public speaking

  • The 5th level of competence

    I was talking to a Sales consultant recently, and he was asking me about my special skills. It’s a conversation I have had before, when I was exploring the skills of a friend or colleague. Now the boot was on the other foot.

    At some point I said, “I don’t know what I know.”

    I explained that I could articulate the subject matter of my training courses, as I have done on my website and in promotional literature or ads promoting specific courses, but that would not really explain my special skills. It’s a common problem, and one that you must have encountered yourself.

    Think about situations when you have been training or helping someone to solve a problem within your area of expertise. Under pressure, you come out with insights that derive from a deep understanding of your subject – wisdom that you’d find hard to explain or call to mind out of context.

    You could call that the fifth level of competence. It’s what distinguishes the true expert from the specialist.

    The other four levels are well known:
    1. unconscious incompetence, when the person is unaware of a deficiency in knowledge or skill
    2. conscious incompetence, when the person realises that deficiency, perhaps when trying to apply it
    3. conscious competence, when the person can apply the skill at will, recognising the level of competence and noticing how it improves with practice
    4. unconscious competence, when the skill or competence becomes automatic and second nature, like driving a car

    Some people progress further. Their knowledge of their subject moves to a higher level, so that they understand the principles underlying it, and can enable others to cope with any problems within it. Unconscious competence is about being able to carry out the skills themselves. The fifth level is about becoming expert and developing ‘wisdom’.

    Think about medical consultants, or lawyers who can find unexpected interpretations of the law. They, too, would find it hard to tell you what they know, but it’s much more than the stuff you’ll find in text books.

    When it comes to communication in business – speaking, leadership, presentations, sales letters and such like, I don’t know what I know. But I know I’m at the fifth level of competence. That’s my ‘specialness’.


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  • The secret to getting attention

    There was a small crowd filling the pavement of the Calcutta street, surrounding two men who squatted face to face at the centre. The bearded one was reading the palm of the other and gabbling in a musical baritone. The audience were enthralled. I listened for a while and realised what was so compelling about what he was saying.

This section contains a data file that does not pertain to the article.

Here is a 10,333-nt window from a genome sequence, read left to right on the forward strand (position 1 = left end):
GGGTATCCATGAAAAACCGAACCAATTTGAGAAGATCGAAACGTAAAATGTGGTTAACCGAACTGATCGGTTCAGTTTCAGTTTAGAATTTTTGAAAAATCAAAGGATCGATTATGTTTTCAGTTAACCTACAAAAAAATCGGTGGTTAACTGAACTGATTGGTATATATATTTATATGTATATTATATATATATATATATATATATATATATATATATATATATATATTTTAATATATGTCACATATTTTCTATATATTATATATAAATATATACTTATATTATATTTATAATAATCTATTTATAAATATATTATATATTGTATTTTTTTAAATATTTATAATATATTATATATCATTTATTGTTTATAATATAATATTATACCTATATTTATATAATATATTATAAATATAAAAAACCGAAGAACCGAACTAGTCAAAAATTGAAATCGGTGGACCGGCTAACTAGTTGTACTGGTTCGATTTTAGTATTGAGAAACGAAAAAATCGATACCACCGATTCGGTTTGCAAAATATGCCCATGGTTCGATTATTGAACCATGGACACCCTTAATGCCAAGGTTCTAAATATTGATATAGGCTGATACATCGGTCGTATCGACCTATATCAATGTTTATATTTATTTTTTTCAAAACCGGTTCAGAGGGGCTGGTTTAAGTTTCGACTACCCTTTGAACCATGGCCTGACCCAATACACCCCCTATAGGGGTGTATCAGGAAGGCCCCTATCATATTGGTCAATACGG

Fade in a different scene. This time it was myself, aged 14, on board the ferry that took the school party from the broad gauge terminus on the banks of the Ganges, up river to where we would pick up the metre gauge train on our way to Siliguri and then Darjeeling.

    I sat on my suitcase, surrounded by a small group of younger boys who hung on my every word, and I recalled the Calcutta scene. So what did the bearded man and I have in common? We both told stories.

    In New Guinea story telling is a way of life. Knowledge is passed on from generation to generation through stories. In United States, one of the most popular comedians is Bill Cosby, whose monologue routine consists of such hilarious stories as “Noah”.

    It’s not just the stories themselves, but the story telling – to coin a phrase, it’s the way you tell ’em.

    In your speeches and presentations, weave your messages into stories and you will get and hold the attention of your listeners. And you’ll make the message more accessible.

    One more thought: consider them to be your listeners, rather than your audience, and you’ll be on the right track.

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  • Connecting with your audience

    If you believe that a Presentation’s purpose is to communicate information, you need to change your thinking.

    If you want to pass on facts, email or snail mail will do the job better.

    When you make a live presentation, pass the facts through your personal filter, so that your listeners can understand your take on the message. Tell them what you think about the information, and what you want them to think about it.

    As you prepare your Presentation, every time you convey a fact, answer the “So what?” question:

    • why does your listener need to know that…
    • how is it relevant…
    • why is it important…
    • what’s the accompanying benefit?


    To get your point accepted, consider this: the most effective way to persuade is to find out what your listeners want, then offer it to them. But how do you ask them questions during a Presentation? Because direct feedback may be difficult during a Presentation, a useful device is the Rhetorical Question.

    It requires no answer, but it makes the listeners feel involved.

    Because it is an obvious question, it causes them to nod their heads in agreement, as though you had asked the question for them. It’s the question they wanted to ask.